As for using it as a basis for a lenshood, perhaps I'd be better off with something slimmer (perhaps a step-up ring?)
__________________
Alex
Alex Lake is offline   Reply With Quote
Old January 24th, 2006, 04:05 AM   #8
Inner Circle
 
Join Date: Mar 2003
Location: Billericay, England UK
Posts: 4,711
Correct, multi-coating is simply there to decrease the level of reflected light from the surface of the element. It also helps reduce the flare caused by total internal reflection. Multi-coating can of course be applied to 2 coatings or to 5, so beware the term.

One or some of the multi-coatings will hopefully be a hardening coat, and my spectacles are proof of this. I have Zeiss elements with the finest multi-coating I could buy. I've worn these specks on my nose day in and day out for three years, and regular as clockwork I clean them on anything I have to hand - including kitchen paper (made from trees). The coating is a perfect today as it was over 1000 days ago, I assure you.

You're right, the Raynox 6600Pro has only a single coat to save money. Treat it with care, but don't UV filter it, it just makes (flare) matters worse.

Not sure I understand your last sentence about lenshoods...

tom.
Tom Hardwick is offline   Reply With Quote
Old January 24th, 2006, 04:05 AM   #9
Inner Circle
 
Join Date: Mar 2003
Location: Billericay, England UK
Posts: 4,711
Correct, multi-coating is simply there to decrease the level of reflected light from the surface of the element. It also helps reduce the flare caused by total internal reflection. Multi-coating can of course be applied to 2 coatings or to 5, so beware the term.

One or some of the multi-coatings will hopefully be a hardening coat, and my spectacles are proof of this. I have Zeiss elements with the finest multi-coating I could buy. I've worn these specks on my nose day in and day out for three years, and regular as clockwork I clean them on anything I have to hand - including kitchen paper (made from trees). The coating is a perfect today as it was over 1000 days ago, I assure you.

You're right, the Raynox 6600Pro has only a single coat to save money. Treat it with care, but don't UV filter it, it just makes (flare) matters worse.

Not sure I understand your last sentence about lenshoods...

tom.
Tom Hardwick is offline   Reply With Quote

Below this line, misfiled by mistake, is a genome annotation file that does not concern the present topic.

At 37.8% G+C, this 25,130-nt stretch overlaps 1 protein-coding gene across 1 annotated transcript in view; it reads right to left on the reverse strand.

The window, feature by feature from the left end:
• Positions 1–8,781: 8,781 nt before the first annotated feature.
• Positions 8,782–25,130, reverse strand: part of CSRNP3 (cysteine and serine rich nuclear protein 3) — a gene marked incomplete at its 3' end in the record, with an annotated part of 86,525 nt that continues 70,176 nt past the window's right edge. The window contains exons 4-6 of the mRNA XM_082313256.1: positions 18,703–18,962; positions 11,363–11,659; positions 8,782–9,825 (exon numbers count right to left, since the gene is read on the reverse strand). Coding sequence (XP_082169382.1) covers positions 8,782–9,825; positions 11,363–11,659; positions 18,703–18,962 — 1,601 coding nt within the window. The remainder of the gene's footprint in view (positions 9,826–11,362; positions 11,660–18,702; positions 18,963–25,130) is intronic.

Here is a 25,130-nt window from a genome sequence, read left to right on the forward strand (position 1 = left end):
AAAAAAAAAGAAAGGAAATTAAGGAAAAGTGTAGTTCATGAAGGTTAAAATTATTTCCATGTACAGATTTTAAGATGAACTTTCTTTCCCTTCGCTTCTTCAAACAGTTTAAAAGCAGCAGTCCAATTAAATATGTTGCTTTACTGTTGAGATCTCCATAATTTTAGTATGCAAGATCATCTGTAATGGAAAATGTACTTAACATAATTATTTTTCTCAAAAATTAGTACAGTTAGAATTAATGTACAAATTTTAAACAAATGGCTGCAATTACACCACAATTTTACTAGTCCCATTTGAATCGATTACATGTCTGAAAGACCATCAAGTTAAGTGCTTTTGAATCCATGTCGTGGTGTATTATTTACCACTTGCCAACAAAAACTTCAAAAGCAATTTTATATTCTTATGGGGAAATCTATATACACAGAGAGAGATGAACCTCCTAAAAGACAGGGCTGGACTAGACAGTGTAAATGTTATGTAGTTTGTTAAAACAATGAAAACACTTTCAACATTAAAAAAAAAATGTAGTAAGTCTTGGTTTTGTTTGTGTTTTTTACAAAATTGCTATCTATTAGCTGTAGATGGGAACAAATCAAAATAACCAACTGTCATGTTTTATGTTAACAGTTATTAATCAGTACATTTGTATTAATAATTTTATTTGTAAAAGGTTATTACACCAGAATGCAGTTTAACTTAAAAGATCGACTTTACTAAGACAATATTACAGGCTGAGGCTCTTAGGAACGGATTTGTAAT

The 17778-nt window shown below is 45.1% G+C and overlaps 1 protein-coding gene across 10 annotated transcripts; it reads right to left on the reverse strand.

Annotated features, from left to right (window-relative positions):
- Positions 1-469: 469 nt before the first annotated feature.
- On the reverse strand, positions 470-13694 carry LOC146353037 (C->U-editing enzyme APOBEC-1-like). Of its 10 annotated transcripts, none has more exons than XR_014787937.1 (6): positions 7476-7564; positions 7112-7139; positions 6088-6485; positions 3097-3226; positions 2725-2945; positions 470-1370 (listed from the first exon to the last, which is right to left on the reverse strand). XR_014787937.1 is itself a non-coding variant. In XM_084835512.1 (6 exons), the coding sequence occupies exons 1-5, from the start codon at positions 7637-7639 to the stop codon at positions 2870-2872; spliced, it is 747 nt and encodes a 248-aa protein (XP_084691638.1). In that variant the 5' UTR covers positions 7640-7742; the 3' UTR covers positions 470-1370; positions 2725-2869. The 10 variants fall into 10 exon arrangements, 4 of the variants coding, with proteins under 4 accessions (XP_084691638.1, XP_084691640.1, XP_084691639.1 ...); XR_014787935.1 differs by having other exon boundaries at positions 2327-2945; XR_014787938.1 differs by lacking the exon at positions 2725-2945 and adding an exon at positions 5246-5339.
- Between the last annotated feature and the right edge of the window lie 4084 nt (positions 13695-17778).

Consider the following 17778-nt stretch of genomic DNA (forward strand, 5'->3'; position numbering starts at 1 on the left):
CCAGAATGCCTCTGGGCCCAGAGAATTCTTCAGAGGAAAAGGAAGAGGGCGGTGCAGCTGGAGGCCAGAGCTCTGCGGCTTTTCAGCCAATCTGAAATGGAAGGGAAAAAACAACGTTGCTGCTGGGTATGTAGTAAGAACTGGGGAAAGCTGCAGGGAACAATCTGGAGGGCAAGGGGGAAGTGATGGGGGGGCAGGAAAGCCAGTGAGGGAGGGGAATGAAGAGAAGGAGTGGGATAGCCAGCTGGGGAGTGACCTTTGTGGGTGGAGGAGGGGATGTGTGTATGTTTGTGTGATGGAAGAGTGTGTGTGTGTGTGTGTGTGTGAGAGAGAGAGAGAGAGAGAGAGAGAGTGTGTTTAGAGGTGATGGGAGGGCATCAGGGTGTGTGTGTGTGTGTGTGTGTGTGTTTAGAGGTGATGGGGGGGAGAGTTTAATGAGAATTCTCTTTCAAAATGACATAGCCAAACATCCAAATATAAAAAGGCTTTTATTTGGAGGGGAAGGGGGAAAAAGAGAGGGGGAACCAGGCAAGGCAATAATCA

Old January 24th, 2006, 04:06 AM   #10
Inner Circle
 
Join Date: Mar 2003
Location: Billericay, England UK
Posts: 4,711
oops, how did the double post happen? Sorry chaps.
Tom Hardwick is offline   Reply With Quote
Old January 24th, 2006, 12:23 PM   #11
Regular Crew
 
Join Date: Jul 2005
Posts: 131
Quote:
Originally Posted by Tom Hardwick
Alex - you really don't need a UV filter unless you're going somewhere really dusty, wet or filled with inquisitive, stick-fingered children....
tom.
Typical of many of my situations! And for wet read salty sea water. For these I believe a filter is a very wise precaution.
David Andrews is offline   Reply
Reply

DV Info Net refers all where-to-buy and where-to-rent questions exclusively to these trusted full line dealers and rental houses...

Professional Video
(800) 833-4801
Portland, OR

B&H Photo Video
(866) 521-7381
New York, NY

Z.G.C.
(973) 335-4460
Mountain Lakes, NJ

Abel Cine Tech
(888) 700-4416
N.Y. NY & L.A. CA

Precision Camera
(800) 677-1023
Austin, TX

DV Info Net also encourages you to support local businesses and buy from an authorized dealer in your neighborhood.
  You are here: DV Info Net > Panasonic P2HD / AVCCAM / AVCHD / DV Camera Systems > Panasonic DVX / DVC Assistant > Panasonic DV / MX / GS series Assistant

Thread Tools Search this Thread
Search this Thread:

Advanced Search

 



Google
 

All times are GMT -6. The time now is 08:18 PM.


DV Info Net -- Real Names, Real People, Real Info!
1998-2017 The Digital Video Information Network